The meteoric rise of "the body" to the status of a primary category of social and cultural theory, replacing more collective categories of social and cultural understanding like "society" and "culture" themselves, has been one of the most salient aspects of the development of postmodern forms of cultural theory over the past two decades. The reasons for this turn to the body have remained shrouded in confusion despite the voluminous discussion it has occasioned. Even some of the main exemplars and partisans of the new body focus have been at a loss to account for it. Martin, for example, suggests that the body has come so prominently into focus because a new body, suitable to the postmodern era of "flexible accumulation," is now replacing the old, familiar body of the previous capitalist era of Fordist mass production (Martin 1992). This formulation, however, merely exemplifies the problem it sets out to solve. Why do we suddenly find it appropriate to speak of a new regime of social production in terms of a unique body it supposedly brings into being? Why did not social thinkers, cultural theorists, or just ordinary folks of the previous Fordist era conceive of their own era in such terms? Like social thinkers of most, if not all, previous historical epochs and modes of production, they would doubtless have found the characterization of their era in terms of the appearance of a new body (as distinct from a new style of representing the body) bizarre and mystifying. Martin's formulation therefore seems to me to be part of the problem rather than part of the solution (143).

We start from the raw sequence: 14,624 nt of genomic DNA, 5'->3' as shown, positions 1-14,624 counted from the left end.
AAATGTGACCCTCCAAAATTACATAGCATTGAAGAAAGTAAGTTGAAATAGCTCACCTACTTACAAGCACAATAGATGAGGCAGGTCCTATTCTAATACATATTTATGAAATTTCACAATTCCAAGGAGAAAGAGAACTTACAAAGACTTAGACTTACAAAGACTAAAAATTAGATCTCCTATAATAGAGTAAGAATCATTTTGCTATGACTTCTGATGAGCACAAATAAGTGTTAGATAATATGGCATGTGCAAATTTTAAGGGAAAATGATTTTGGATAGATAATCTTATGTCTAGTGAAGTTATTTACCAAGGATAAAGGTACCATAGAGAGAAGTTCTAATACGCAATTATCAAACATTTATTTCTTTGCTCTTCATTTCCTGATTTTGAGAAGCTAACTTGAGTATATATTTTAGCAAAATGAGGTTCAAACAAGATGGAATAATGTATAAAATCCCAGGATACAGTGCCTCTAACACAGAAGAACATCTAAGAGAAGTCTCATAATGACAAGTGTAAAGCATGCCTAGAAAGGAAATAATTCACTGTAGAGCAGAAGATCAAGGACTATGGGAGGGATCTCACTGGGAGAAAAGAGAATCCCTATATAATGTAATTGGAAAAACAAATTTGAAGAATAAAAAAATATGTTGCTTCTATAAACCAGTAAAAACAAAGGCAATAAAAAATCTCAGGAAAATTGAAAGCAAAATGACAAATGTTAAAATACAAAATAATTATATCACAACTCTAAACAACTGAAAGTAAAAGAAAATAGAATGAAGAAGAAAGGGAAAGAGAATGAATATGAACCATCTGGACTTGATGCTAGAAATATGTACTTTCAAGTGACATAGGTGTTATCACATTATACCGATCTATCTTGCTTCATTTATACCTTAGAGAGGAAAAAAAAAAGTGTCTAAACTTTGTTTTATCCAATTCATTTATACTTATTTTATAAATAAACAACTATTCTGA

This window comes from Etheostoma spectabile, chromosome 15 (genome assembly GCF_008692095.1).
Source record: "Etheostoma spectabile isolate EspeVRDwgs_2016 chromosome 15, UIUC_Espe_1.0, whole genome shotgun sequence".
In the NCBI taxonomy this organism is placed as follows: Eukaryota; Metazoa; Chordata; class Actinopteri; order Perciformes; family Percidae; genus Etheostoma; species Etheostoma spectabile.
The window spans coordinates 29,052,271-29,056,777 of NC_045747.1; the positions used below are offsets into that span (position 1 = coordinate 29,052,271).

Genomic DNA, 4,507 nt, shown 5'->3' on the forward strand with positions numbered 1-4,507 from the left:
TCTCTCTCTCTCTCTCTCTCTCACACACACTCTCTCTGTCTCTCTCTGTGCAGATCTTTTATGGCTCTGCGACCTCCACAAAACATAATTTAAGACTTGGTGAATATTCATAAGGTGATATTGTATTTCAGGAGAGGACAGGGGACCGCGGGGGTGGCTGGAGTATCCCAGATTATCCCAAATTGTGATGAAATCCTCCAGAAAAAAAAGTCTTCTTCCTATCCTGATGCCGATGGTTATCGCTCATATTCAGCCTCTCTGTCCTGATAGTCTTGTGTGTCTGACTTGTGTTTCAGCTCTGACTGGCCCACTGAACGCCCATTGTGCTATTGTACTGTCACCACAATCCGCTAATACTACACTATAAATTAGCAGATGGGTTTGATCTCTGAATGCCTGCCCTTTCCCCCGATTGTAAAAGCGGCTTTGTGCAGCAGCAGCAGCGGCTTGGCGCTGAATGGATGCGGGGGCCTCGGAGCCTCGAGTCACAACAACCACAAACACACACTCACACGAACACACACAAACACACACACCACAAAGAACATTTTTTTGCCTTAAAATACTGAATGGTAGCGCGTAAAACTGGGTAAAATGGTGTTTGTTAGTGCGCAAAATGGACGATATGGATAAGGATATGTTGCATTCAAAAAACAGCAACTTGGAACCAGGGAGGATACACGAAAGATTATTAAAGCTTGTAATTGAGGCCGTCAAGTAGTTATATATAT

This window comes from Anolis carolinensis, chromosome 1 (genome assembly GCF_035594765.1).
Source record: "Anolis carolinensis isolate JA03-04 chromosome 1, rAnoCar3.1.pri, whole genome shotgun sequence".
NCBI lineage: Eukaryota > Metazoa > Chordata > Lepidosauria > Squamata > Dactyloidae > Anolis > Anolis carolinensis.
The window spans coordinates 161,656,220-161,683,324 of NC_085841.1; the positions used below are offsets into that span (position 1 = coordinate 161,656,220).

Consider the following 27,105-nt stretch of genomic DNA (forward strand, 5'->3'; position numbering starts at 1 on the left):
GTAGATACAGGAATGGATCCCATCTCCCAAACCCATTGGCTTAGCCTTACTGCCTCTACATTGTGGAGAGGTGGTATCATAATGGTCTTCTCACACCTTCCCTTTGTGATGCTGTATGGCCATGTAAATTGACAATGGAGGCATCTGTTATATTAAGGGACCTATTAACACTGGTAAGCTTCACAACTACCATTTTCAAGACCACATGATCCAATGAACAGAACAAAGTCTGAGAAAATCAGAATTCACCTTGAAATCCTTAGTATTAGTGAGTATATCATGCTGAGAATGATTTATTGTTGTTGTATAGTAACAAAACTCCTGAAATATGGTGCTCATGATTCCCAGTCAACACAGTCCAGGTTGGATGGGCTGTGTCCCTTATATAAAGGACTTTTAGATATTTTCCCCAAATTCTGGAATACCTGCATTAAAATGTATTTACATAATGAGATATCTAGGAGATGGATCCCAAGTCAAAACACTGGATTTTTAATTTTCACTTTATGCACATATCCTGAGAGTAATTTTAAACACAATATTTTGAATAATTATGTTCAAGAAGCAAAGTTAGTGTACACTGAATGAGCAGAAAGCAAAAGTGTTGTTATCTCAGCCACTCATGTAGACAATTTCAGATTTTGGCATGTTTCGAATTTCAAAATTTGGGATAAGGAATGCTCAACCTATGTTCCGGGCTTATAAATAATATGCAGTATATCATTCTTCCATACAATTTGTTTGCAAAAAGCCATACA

Turner, Terence. "Social Body and Embodied Subject: Bodiliness, Subjectivity, and Sociality among the Kayapo." Cultural Anthropology 10.2(1995): 143–170.